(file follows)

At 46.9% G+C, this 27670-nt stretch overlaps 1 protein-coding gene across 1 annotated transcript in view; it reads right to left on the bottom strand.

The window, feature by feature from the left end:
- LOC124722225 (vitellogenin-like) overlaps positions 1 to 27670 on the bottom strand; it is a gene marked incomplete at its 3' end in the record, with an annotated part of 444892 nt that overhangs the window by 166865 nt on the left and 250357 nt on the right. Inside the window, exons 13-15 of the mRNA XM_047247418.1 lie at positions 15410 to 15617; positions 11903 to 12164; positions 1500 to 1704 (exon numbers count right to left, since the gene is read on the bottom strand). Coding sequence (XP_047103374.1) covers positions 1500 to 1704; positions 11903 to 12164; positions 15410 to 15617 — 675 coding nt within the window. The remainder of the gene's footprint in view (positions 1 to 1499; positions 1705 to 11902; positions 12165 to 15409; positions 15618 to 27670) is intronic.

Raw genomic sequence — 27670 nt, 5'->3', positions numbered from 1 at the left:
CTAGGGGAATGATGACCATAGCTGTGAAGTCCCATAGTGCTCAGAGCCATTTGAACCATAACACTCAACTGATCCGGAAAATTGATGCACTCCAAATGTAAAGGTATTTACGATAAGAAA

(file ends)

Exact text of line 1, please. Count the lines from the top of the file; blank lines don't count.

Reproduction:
At 46.9% G+C, this 27670-nt stretch overlaps 1 protein-coding gene across 1 annotated transcript in view; it reads right to left on the bottom strand.